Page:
Greg Bruno's comment article argues that it is the political philosophy of Vaclav Havel that is the most relevant to the situation today in the Arab world (Twenty years later, Havel's model still has lessons for the Middle East, January 1).
If Tunisians, Egyptians, Bahrainis, Libyans, Yemenis and Syrians in the streets could solidify their coordination with civil society to change the system, rather than merely get a large piece of it for themselves, they would manage to attain the freedom, justice and dignity for which they are fighting.
Havel saw the potential in each and every individual action to offer radical challenges to seemingly all-powerful regimes. His journey from political dissident to the presidency can be an example for the young protesters of the Arab Spring to push their beloved countries towards the brink of freedom and to reject the extremist ideologies to achieve lasting peace in their lands.
Gaye Caglayan, Dubai
This article makes an interesting comparison. Vaclav Havel was a victim of communist dictatorship. Kim Jong-il was a communist dictator himself.
We watched on television as thousands of people accompanied the coffins of Havel and Kim as they made their way through the streets of Prague and Pyongyang, respectively, and what surprised me was that both were treated nearly the same by their citizens.
It is inexplicable that Havel's fight for freedom and democracy that made him Czechoslovakia's most famous dissident is highly appreciated by his citizens and by world leaders, while the Kim's efforts to control every aspect of political, social and economic life during his reign through his sadistic, narcissistic and paranoid personality was equally welcomed by his people.
Human nature is pretty strange sometimes.
Ali Sedat Budak, Abu Dhabi
Hazare campaign moves past failure
This refers to news report Debate vs dissent in India: Legislators pass new draft of Lokpal (December 28).
A large number of people across the subcontinent believe that corruption has impeded India's march towards achieving its desired developmental objectives in the past several decades.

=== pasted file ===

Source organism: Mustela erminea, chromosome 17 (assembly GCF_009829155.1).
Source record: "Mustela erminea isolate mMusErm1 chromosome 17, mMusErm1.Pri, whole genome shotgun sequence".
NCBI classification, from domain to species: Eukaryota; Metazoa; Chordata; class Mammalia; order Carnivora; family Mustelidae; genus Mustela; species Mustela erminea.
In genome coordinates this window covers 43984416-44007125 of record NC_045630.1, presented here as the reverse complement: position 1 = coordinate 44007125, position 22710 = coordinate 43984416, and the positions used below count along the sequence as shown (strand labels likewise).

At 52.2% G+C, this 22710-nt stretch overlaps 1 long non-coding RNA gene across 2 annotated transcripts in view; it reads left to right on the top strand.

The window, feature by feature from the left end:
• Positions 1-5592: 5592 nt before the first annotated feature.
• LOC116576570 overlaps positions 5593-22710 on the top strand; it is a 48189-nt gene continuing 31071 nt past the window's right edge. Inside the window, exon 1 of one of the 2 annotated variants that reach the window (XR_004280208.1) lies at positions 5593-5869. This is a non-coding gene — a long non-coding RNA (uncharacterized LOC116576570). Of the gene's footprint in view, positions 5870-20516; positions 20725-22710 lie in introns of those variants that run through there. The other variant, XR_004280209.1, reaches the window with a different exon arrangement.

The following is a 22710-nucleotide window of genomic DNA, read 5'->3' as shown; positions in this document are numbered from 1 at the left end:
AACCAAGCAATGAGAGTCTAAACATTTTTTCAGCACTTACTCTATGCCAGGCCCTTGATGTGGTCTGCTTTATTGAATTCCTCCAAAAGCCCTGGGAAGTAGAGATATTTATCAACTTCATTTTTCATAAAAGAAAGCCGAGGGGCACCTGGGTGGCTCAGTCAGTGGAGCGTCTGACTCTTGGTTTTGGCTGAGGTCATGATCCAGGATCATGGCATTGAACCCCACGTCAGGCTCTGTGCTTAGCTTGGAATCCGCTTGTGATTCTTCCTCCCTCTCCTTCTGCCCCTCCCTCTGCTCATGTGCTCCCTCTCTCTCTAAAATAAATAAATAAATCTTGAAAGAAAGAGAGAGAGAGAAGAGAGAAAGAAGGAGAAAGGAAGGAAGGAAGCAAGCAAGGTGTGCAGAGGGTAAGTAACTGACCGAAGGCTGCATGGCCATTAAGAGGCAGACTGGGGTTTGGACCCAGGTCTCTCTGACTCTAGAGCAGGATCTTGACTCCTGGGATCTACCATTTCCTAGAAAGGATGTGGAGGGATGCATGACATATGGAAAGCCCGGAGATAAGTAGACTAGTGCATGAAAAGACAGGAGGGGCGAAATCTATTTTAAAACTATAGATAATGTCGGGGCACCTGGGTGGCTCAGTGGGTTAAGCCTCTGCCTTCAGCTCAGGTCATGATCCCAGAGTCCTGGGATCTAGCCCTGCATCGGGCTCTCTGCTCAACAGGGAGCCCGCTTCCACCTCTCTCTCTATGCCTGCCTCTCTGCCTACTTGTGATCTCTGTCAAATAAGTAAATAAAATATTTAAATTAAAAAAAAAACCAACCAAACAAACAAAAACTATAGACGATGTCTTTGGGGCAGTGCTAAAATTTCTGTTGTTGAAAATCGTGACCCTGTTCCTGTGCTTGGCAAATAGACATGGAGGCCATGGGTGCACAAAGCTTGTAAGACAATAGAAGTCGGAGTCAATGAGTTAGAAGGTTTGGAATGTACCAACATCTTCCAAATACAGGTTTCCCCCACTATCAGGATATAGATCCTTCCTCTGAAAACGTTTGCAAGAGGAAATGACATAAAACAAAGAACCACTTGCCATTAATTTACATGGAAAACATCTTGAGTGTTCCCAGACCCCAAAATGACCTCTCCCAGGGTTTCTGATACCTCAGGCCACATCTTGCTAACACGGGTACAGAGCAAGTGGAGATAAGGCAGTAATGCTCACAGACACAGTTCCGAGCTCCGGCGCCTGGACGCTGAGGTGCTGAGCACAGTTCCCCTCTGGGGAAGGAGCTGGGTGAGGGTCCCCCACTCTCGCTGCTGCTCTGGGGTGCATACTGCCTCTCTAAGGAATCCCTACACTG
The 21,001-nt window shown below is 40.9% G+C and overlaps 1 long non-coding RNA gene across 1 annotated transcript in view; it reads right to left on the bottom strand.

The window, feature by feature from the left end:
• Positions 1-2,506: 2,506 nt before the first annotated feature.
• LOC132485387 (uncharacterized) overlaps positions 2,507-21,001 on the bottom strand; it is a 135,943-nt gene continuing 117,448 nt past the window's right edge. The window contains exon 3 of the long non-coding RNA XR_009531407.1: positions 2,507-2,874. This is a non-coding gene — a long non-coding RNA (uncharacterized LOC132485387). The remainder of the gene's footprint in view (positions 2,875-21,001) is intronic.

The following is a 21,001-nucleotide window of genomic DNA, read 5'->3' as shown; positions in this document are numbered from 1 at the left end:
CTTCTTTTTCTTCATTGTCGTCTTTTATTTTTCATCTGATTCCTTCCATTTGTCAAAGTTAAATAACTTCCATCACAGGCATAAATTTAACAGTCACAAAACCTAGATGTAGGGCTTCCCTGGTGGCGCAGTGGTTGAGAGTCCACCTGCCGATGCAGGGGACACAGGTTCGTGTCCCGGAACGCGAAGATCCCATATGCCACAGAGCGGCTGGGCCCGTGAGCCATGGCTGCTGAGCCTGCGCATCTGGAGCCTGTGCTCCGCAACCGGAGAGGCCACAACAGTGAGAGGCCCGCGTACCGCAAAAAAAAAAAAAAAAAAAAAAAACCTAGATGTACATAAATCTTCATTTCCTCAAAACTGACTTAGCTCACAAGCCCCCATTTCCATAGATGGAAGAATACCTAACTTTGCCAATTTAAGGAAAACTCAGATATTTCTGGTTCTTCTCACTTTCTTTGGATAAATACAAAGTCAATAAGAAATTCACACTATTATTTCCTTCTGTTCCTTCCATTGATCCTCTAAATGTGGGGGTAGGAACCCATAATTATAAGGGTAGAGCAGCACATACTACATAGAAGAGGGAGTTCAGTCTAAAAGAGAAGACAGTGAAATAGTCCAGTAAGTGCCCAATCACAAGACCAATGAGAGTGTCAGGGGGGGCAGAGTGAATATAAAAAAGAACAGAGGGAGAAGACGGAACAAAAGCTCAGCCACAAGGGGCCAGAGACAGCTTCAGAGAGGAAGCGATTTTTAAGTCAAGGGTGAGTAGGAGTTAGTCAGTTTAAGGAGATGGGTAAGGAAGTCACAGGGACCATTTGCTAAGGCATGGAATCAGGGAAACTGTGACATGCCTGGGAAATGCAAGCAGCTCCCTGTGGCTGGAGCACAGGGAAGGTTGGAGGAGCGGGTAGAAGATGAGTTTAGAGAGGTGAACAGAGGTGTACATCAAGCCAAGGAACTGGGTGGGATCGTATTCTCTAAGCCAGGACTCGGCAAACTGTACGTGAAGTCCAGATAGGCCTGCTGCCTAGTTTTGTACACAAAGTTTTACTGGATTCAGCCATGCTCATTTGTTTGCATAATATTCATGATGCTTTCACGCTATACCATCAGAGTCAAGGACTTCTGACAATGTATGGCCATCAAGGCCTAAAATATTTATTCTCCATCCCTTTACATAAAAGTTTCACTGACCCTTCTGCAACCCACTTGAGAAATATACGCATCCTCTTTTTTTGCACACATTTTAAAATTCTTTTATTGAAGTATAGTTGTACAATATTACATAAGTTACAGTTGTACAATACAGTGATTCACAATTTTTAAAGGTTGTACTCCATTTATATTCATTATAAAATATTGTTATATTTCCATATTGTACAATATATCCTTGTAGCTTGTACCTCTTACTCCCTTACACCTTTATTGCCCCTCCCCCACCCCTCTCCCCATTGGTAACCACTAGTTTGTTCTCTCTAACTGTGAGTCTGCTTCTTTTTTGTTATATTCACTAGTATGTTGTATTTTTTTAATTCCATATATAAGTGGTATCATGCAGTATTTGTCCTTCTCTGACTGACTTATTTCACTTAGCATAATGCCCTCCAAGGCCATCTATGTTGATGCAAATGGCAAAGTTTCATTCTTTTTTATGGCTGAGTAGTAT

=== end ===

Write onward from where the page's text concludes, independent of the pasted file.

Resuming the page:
But it seems that the majority of Indians have appreciated how deeply rooted corruption is only after Anna Hazare started campaigning to fight against dishonest politicians. The failure to pass the bill on several occasions in the past has worked against the advancement of society.
The Lokpal bill alone cannot stop corruption; it requires improved public awareness to effectively utilise the voting power that is the only weapon ordinary people have. So it is appropriate to support Mr Hazare's plan to tour the states that are holding elections in the coming months.
If the Hazare movement can make even a little impact on the influential politicians and bureaucrats, a billion-plus people would reap the benefits.
Ramachandran Nair, Oman
Tower sales is short-term fix
In reference to Telecoms towers go up for sale (December 22), I don't see this as a cost-cutting measure but rather as an attempt by telecoms operators to raise additional revenues by selling off part of their assets.
While this may address shortfalls in revenue, it certainly does not address revenue growth in the medium to long term. They are still going to incur recurring operational expenses for leasing back the towers while giving up recurring revenues from rental fees.
At the end of the day, the sale and lease option may appear to be a good deal by raising much-needed cash and improving the top line, but to the investor it looks less attractive.
Investors want to see strategic initiatives that grow revenues over a five to 10-year period.
Randall Mohammed, Dubai
Indian batsmen need new order
The recent batting collapse in the first cricket Test match in Melbourne is a familiar story for the top order Indian batsmen (Dhoni's men have soul searching to do after Melbourne debacle, December 29).
To check this rot I would strongly recommend to India's team management that they change the batting order.
DB Singh, Dubai
An objection to genocide article
Regarding Turkey hits out at French genocide bill (December 20), it's quite interesting that the history of one nation is of interest to another. Also I wonder at the "growing" willingness in Turkey to accept the genocide debate mentioned in the article. There is no evidence for this. Be more careful with choice of words.
Cemil Riza, Dubai